Review: Kyle Abraham’s Out There ‘Requiem,’ With Nods to Mozart
Among the best known facts about Mozart’s Requiem in D minor is that the composer died before finishing it. Over the centuries, completions have accrued. The music for Kyle Abraham’s dance “Requiem: Fire in the Air of the Earth” isn’t one of them.
You do hear snatches of Mozart’s Requiem throughout the work, which had its New York premiere at the Rose Theater on Thursday, when Abraham’s wonderful company, A.I.M, presented it as part of Lincoln Center’s Summer for the City series. But the innovative electronic music producer Jlin is in charge of the music, and she often remixes it beyond recognition.
This is nowhere near as simple (or as fun) as putting a groove under Mozart, in the manner of the disco remake “A Fifth of Beethoven.” Sometimes Jlin gives the Requiem some bottom, some subterranean, theater-buzzing bass. More frequently, she chops it up and makes it stutter or shift into reverse. For long sections, Mozart recedes entirely, replaced by Jlin’s own fantastically polyrhythmic percussive imaginings.
Abraham’s work doesn’t look like a traditional Requiem either. Dan Scully’s lighting and scenic design are futuristic chic, an ever-changing light show of neon bars and circles of illumination — now red, now turquoise, now Easter purple. An oculus high on the rear wall bubbles with lava-lamp ooze.
The costumes, by Giles Deacon, are silky white smock-shirt suits, with ruffs and ruffles. Most of the 10 dancers wear skirts, some stiff as tutus, and they accessorize with poofs and protuberances somewhat reminiscent of Rei Kawakubo’s designs for Merce Cunningham’s “Scenario.” Their faces, difficult to see in the dim light, are made up with more masking color around the eyes.
Deacon also designed the costumes for “The Runaway,” Abraham’s 2018 hit for New York City Ballet. Like “The Runaway” — and unlike Abraham’s recent, intimate and sitcom-like “An Untitled Love” — this “Requiem” is conceived on a grand, opera-house scale and seems both to be struggling with and reveling in the crossover between ballet and ballroom vogue.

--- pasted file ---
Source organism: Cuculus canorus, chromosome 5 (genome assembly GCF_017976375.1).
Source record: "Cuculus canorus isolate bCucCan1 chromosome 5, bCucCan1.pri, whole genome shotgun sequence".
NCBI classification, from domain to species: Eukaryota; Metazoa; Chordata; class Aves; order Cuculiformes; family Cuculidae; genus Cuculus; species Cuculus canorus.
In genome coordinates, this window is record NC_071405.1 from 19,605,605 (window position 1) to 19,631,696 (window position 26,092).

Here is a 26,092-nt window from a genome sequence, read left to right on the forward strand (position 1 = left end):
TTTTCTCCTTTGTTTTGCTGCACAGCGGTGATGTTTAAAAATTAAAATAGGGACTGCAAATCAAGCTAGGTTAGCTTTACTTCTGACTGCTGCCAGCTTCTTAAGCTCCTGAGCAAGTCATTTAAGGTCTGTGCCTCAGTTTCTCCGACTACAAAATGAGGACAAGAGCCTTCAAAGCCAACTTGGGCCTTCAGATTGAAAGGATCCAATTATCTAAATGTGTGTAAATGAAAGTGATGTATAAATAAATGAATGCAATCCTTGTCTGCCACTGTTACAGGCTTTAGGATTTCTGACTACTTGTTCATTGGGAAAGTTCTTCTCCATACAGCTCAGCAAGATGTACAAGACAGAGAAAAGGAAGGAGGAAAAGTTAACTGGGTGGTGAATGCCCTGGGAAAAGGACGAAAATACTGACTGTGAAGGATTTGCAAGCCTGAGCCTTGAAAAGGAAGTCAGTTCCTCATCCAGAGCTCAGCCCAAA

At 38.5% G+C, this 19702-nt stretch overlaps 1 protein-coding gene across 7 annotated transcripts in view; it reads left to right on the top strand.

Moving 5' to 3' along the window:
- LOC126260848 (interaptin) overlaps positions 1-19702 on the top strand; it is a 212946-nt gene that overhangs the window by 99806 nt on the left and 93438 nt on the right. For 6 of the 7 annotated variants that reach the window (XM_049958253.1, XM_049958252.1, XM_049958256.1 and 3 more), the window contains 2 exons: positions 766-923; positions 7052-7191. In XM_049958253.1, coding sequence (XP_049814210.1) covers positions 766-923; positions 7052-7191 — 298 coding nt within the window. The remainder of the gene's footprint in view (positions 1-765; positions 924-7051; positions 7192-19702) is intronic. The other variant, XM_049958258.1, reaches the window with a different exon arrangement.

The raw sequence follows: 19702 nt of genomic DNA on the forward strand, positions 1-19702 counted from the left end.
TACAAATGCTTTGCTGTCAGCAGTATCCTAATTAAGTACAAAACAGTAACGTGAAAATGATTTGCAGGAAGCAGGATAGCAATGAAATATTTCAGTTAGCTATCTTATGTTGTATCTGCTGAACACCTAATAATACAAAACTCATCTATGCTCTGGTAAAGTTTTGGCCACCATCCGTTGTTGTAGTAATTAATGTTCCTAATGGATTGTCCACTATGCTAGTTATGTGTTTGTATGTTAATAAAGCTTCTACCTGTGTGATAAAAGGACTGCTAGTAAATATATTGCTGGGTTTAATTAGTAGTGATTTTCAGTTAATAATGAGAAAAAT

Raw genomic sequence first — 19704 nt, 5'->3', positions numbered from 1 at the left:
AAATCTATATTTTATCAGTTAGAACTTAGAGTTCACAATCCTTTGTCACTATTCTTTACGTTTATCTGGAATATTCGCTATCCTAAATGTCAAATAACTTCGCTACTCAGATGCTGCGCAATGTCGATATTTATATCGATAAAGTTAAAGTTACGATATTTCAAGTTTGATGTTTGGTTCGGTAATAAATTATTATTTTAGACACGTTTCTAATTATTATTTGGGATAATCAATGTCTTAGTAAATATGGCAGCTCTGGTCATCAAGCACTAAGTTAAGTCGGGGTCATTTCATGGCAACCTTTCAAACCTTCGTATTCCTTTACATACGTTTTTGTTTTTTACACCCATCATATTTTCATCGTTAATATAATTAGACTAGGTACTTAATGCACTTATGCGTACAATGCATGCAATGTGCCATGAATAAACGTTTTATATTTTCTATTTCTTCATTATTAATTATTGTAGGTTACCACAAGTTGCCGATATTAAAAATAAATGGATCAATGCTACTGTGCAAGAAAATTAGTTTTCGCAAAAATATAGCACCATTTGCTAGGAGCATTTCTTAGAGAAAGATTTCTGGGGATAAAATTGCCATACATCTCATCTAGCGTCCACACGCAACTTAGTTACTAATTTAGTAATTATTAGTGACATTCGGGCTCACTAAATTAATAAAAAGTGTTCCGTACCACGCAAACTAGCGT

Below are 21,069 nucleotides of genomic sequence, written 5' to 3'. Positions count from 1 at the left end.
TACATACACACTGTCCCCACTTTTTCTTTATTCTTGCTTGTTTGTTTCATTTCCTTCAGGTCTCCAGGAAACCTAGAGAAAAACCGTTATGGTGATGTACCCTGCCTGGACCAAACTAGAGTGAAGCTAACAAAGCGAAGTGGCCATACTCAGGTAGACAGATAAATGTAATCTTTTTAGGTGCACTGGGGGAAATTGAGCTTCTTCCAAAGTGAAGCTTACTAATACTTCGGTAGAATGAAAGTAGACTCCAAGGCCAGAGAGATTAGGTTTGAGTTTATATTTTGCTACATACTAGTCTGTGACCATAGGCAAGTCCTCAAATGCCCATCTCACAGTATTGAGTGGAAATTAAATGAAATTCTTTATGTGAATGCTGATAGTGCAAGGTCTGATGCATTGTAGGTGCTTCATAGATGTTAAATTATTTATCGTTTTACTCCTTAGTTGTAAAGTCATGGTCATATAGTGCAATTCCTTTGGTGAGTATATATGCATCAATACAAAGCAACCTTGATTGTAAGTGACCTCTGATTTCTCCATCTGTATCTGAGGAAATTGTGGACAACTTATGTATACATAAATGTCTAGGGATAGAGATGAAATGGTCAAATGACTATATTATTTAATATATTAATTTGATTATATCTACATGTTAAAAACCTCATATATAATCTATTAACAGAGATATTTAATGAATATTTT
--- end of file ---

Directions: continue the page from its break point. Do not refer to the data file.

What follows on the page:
In this sense, Abraham is well matched with Mozart and Jlin. Tensions in Abraham’s style — between fluidity and sharpness, arcing and glitching, line and brokenness — are productively heightened by the score. The work is shot through with beautiful skeins of motion, with group, duo and solo sections of exciting virtuosity that earn whoops of appreciation. Alongside the company’s usual wizards, the new dancer Dymon Samara is a standout.
But Jlin doesn’t give Abraham much help with coherence and structure, never his strong suits. From the start and all the way through, dancers collapse, convulse and quickly rise so frequently that it seems this sequence of motions is contagious, although the repetition doesn’t gain meaning or emotional resonance. Cast members catch and cradle one another, dance for one another in the center of circles, usually supportively but once in stylized combat. At another point, they mock courtly attitudes and clap sarcastically, hinting at an having attitude toward performance. (Here, Jlin samples an evil laugh.) But the attitude or point of view is generally mushy and meandering, even when it’s disarmingly playful, with dancers nuzzling faces.
Is Abraham’s “Requiem” really a requiem at all? It’s more melancholy than mournful, and it lacks days-of-wrath religious terror or any equivalent stakes. I heard Mozart’s tender “Lacrimosa” but, disappointingly and perhaps tellingly, not his menacing and driving “Confutatis.”
And if it’s not a requiem, what is it? When a dancer in the wings reaches for a colleague onstage, you can read it as a beckoning from the other side. Or from the future? Near the end, as Jlin makes a bit of Mozart sound like it’s echoing in outer space, images of birth are projected onto the oculus like a vision through a porthole. But this “Requiem” isn’t clearsighted enough to be science fiction. The spaceship is stylish, but there’s no fire this time.
“Requiem: Fire in the Air of the Earth”
Through Saturday at Rose Theater; lincolncenter.org.